What is an ultrabook? Intel has a pretty loose definition: as long as your laptop is less than 0.8 inches thin, has five hours of battery life, rapidly wakes from sleep, and has a second-generation Intel Core processor, you're basically part of the club. What "ultrabook" stands for, though, is an entirely different matter. The first wave of ultrabooks were designed specifically to compete with Apple's MacBook Air, and it showed: a teardrop-shaped wedge design, a metal frame, a 13-inch screen, a Core i5-2467M processor, 4GB of memory, and integrated Intel graphics featured in almost every machine.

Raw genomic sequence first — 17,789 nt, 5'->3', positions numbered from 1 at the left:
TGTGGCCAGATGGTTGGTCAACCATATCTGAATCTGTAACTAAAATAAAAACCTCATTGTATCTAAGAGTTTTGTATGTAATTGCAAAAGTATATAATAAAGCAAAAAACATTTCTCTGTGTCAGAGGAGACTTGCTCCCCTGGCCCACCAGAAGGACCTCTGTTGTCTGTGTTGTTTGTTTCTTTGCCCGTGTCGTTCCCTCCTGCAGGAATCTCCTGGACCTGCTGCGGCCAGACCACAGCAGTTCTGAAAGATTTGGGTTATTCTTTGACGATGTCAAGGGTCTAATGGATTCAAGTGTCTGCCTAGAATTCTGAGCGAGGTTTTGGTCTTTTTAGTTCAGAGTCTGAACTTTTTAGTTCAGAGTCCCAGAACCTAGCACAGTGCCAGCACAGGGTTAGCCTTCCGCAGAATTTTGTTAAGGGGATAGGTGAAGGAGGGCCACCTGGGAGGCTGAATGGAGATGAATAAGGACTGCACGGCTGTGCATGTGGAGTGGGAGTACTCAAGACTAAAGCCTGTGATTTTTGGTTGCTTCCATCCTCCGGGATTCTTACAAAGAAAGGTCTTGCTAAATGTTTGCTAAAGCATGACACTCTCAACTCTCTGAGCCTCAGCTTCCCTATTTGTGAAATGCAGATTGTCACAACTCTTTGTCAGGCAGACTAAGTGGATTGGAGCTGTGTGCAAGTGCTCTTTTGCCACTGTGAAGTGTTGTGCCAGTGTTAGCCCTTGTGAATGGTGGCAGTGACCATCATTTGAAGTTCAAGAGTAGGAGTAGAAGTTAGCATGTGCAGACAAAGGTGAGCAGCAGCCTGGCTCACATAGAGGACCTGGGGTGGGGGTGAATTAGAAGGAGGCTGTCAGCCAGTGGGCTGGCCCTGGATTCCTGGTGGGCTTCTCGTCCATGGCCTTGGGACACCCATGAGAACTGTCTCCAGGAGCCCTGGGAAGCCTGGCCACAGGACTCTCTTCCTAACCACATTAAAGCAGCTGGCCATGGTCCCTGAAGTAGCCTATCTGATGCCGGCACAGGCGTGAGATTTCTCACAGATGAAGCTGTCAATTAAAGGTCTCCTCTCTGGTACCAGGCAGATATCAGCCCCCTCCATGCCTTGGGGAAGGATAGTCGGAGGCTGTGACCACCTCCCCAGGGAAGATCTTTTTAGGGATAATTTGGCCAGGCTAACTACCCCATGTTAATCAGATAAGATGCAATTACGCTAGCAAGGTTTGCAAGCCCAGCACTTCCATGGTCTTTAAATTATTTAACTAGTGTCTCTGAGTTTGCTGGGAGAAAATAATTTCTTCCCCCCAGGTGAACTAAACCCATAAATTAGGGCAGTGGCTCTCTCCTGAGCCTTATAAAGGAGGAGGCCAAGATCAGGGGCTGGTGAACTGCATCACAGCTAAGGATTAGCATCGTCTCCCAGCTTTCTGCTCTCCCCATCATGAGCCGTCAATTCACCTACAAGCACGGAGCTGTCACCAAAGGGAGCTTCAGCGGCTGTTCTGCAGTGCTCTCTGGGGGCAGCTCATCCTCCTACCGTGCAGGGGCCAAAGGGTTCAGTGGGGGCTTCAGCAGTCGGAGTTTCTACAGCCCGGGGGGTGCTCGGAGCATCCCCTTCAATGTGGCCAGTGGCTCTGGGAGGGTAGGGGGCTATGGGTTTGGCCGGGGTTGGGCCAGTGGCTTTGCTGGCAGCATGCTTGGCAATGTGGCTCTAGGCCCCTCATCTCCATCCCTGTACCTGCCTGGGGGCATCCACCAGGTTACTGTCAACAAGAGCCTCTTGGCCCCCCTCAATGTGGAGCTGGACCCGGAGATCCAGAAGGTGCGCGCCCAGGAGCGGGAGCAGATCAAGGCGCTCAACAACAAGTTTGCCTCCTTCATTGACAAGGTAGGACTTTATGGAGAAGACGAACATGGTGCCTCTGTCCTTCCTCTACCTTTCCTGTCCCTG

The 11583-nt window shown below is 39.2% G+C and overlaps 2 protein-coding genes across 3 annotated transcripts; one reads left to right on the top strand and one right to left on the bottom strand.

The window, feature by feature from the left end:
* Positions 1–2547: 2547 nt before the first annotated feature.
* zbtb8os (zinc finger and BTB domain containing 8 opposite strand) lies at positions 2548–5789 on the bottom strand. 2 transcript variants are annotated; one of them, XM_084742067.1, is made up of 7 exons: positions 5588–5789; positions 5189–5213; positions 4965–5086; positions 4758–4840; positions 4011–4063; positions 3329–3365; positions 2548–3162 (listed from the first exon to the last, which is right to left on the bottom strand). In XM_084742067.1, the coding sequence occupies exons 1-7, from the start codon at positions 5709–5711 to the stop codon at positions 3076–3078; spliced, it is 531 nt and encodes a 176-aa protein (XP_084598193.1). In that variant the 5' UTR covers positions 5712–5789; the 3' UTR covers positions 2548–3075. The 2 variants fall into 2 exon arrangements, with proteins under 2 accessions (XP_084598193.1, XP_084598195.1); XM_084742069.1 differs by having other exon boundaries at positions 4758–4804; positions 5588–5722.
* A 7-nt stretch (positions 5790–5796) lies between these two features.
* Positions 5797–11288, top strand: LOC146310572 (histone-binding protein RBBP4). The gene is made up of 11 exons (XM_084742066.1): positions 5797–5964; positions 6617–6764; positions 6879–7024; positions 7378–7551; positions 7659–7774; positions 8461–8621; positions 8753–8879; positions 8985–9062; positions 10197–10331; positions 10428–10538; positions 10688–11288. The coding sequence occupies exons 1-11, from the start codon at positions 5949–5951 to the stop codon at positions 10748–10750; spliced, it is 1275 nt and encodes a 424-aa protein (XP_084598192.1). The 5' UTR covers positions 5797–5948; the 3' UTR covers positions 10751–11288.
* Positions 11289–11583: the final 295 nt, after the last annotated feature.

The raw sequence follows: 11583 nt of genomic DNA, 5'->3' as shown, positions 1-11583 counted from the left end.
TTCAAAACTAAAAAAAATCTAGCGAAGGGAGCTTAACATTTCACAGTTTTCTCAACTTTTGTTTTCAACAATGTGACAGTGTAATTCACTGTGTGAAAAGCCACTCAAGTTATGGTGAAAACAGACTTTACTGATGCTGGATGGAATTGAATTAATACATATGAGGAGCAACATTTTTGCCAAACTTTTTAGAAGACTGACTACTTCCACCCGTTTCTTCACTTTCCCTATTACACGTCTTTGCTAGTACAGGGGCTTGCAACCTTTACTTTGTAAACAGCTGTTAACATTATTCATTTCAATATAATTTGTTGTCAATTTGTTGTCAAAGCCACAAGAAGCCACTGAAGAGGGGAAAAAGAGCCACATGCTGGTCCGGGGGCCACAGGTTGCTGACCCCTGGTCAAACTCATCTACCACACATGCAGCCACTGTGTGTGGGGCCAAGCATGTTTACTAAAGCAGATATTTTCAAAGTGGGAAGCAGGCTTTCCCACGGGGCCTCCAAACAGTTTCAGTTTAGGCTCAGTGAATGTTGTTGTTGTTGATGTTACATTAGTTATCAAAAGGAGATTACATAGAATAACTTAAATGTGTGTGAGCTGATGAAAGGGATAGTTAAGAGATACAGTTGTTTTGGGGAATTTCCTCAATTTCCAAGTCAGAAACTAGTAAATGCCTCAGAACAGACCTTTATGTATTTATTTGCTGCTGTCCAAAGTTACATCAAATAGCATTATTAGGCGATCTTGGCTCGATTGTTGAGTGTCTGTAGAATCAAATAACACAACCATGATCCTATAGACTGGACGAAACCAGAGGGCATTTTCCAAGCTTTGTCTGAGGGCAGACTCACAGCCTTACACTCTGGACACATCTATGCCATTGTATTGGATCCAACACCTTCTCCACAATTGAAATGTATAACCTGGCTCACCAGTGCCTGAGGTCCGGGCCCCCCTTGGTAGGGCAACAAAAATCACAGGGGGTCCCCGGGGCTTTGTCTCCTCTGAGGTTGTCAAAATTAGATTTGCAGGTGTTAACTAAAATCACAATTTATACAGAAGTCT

Why do I bring this up? Acer broke the mold. The Acer Aspire Timeline Ultra M3 technically fulfills all of Intel's criteria, but it's nothing like the ultrabooks that came before: it's a 15-inch laptop with a plastic chassis, a low-res screen, a 10-key numpad, and a DVD drive. It's a sleeper, too. Underneath that unassuming polycarbonate exterior lies an Nvidia GeForce GT 640M dedicated graphics chip that can actually play graphically intensive games, unlike any other ultrabook on the market. There are plenty of tradeoffs, though. Are they worth it? Read on.